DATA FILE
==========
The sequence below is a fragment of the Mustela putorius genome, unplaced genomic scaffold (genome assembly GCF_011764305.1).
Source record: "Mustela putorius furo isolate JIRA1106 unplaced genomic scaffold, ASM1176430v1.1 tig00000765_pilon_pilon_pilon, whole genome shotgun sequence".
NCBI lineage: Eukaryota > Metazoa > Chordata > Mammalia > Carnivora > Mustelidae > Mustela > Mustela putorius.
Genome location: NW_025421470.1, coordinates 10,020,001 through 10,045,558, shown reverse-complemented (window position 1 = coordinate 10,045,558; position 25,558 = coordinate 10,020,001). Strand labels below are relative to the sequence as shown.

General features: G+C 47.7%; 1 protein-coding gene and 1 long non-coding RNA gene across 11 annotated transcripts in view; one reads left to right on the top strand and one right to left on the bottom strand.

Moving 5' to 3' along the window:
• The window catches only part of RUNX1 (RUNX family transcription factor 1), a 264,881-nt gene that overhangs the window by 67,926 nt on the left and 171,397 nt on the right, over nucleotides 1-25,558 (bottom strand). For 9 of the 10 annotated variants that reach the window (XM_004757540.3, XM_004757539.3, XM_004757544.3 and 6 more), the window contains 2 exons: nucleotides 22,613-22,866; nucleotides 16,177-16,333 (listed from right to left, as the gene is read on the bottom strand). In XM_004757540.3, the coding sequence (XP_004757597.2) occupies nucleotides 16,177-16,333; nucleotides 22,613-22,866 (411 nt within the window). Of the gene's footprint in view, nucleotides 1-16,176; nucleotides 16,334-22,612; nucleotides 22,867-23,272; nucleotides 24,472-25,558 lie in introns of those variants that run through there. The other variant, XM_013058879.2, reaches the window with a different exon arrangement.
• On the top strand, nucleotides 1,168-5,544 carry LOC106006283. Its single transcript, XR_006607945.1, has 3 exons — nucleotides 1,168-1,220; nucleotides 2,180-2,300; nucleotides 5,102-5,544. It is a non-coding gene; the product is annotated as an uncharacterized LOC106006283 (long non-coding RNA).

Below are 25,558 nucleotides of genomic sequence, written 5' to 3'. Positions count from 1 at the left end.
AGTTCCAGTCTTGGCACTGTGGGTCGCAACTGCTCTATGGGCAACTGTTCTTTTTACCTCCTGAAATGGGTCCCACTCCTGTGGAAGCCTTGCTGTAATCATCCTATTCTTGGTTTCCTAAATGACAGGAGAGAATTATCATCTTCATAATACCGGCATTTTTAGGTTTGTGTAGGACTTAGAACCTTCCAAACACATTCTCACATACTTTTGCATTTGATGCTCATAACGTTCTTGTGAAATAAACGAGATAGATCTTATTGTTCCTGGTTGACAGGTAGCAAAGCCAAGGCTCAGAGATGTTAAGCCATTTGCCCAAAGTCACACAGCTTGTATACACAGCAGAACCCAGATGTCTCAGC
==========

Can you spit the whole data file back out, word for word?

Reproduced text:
The sequence below is a fragment of the Mustela putorius genome, unplaced genomic scaffold (genome assembly GCF_011764305.1).
Source record: "Mustela putorius furo isolate JIRA1106 unplaced genomic scaffold, ASM1176430v1.1 tig00000765_pilon_pilon_pilon, whole genome shotgun sequence".
NCBI lineage: Eukaryota > Metazoa > Chordata > Mammalia > Carnivora > Mustelidae > Mustela > Mustela putorius.
Genome location: NW_025421470.1, coordinates 10,020,001 through 10,045,558, shown reverse-complemented (window position 1 = coordinate 10,045,558; position 25,558 = coordinate 10,020,001). Strand labels below are relative to the sequence as shown.

General features: G+C 47.7%; 1 protein-coding gene and 1 long non-coding RNA gene across 11 annotated transcripts in view; one reads left to right on the top strand and one right to left on the bottom strand.

Moving 5' to 3' along the window:
• The window catches only part of RUNX1 (RUNX family transcription factor 1), a 264,881-nt gene that overhangs the window by 67,926 nt on the left and 171,397 nt on the right, over nucleotides 1-25,558 (bottom strand). For 9 of the 10 annotated variants that reach the window (XM_004757540.3, XM_004757539.3, XM_004757544.3 and 6 more), the window contains 2 exons: nucleotides 22,613-22,866; nucleotides 16,177-16,333 (listed from right to left, as the gene is read on the bottom strand). In XM_004757540.3, the coding sequence (XP_004757597.2) occupies nucleotides 16,177-16,333; nucleotides 22,613-22,866 (411 nt within the window). Of the gene's footprint in view, nucleotides 1-16,176; nucleotides 16,334-22,612; nucleotides 22,867-23,272; nucleotides 24,472-25,558 lie in introns of those variants that run through there. The other variant, XM_013058879.2, reaches the window with a different exon arrangement.
• On the top strand, nucleotides 1,168-5,544 carry LOC106006283. Its single transcript, XR_006607945.1, has 3 exons — nucleotides 1,168-1,220; nucleotides 2,180-2,300; nucleotides 5,102-5,544. It is a non-coding gene; the product is annotated as an uncharacterized LOC106006283 (long non-coding RNA).

Below are 25,558 nucleotides of genomic sequence, written 5' to 3'. Positions count from 1 at the left end.
AGTTCCAGTCTTGGCACTGTGGGTCGCAACTGCTCTATGGGCAACTGTTCTTTTTACCTCCTGAAATGGGTCCCACTCCTGTGGAAGCCTTGCTGTAATCATCCTATTCTTGGTTTCCTAAATGACAGGAGAGAATTATCATCTTCATAATACCGGCATTTTTAGGTTTGTGTAGGACTTAGAACCTTCCAAACACATTCTCACATACTTTTGCATTTGATGCTCATAACGTTCTTGTGAAATAAACGAGATAGATCTTATTGTTCCTGGTTGACAGGTAGCAAAGCCAAGGCTCAGAGATGTTAAGCCATTTGCCCAAAGTCACACAGCTTGTATACACAGCAGAACCCAGATGTCTCAGC